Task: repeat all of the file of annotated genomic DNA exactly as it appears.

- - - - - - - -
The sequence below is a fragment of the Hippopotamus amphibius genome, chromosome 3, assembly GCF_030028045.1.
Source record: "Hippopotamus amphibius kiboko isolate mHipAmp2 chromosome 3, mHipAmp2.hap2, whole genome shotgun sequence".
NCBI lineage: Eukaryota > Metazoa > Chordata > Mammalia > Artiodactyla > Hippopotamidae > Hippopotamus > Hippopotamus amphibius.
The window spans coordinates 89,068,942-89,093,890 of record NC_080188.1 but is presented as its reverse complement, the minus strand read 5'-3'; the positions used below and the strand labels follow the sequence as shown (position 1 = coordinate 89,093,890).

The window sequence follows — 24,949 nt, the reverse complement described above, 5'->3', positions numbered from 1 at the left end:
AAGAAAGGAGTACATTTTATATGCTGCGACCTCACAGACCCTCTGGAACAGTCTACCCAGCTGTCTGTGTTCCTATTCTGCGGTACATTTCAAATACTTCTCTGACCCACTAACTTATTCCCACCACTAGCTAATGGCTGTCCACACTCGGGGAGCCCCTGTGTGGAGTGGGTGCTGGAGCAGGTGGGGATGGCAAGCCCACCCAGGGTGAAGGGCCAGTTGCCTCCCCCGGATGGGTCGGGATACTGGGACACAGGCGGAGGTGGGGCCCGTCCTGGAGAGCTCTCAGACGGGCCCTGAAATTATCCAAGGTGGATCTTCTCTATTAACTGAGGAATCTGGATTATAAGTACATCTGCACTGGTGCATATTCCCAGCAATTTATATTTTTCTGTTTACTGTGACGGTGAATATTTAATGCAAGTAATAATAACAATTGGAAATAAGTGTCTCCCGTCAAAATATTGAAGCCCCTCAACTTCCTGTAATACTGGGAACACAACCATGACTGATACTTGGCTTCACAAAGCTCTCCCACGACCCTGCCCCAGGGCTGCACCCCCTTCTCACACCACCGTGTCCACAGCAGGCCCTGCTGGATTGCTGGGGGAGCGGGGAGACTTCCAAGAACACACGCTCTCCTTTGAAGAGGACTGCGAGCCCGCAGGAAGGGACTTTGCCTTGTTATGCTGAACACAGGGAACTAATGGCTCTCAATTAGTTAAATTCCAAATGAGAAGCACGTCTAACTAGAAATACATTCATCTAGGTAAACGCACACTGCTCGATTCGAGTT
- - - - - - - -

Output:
The sequence below is a fragment of the Hippopotamus amphibius genome, chromosome 3, assembly GCF_030028045.1.
Source record: "Hippopotamus amphibius kiboko isolate mHipAmp2 chromosome 3, mHipAmp2.hap2, whole genome shotgun sequence".
NCBI lineage: Eukaryota > Metazoa > Chordata > Mammalia > Artiodactyla > Hippopotamidae > Hippopotamus > Hippopotamus amphibius.
The window spans coordinates 89,068,942-89,093,890 of record NC_080188.1 but is presented as its reverse complement, the minus strand read 5'-3'; the positions used below and the strand labels follow the sequence as shown (position 1 = coordinate 89,093,890).

The window sequence follows — 24,949 nt, the reverse complement described above, 5'->3', positions numbered from 1 at the left end:
AAGAAAGGAGTACATTTTATATGCTGCGACCTCACAGACCCTCTGGAACAGTCTACCCAGCTGTCTGTGTTCCTATTCTGCGGTACATTTCAAATACTTCTCTGACCCACTAACTTATTCCCACCACTAGCTAATGGCTGTCCACACTCGGGGAGCCCCTGTGTGGAGTGGGTGCTGGAGCAGGTGGGGATGGCAAGCCCACCCAGGGTGAAGGGCCAGTTGCCTCCCCCGGATGGGTCGGGATACTGGGACACAGGCGGAGGTGGGGCCCGTCCTGGAGAGCTCTCAGACGGGCCCTGAAATTATCCAAGGTGGATCTTCTCTATTAACTGAGGAATCTGGATTATAAGTACATCTGCACTGGTGCATATTCCCAGCAATTTATATTTTTCTGTTTACTGTGACGGTGAATATTTAATGCAAGTAATAATAACAATTGGAAATAAGTGTCTCCCGTCAAAATATTGAAGCCCCTCAACTTCCTGTAATACTGGGAACACAACCATGACTGATACTTGGCTTCACAAAGCTCTCCCACGACCCTGCCCCAGGGCTGCACCCCCTTCTCACACCACCGTGTCCACAGCAGGCCCTGCTGGATTGCTGGGGGAGCGGGGAGACTTCCAAGAACACACGCTCTCCTTTGAAGAGGACTGCGAGCCCGCAGGAAGGGACTTTGCCTTGTTATGCTGAACACAGGGAACTAATGGCTCTCAATTAGTTAAATTCCAAATGAGAAGCACGTCTAACTAGAAATACATTCATCTAGGTAAACGCACACTGCTCGATTCGAGTT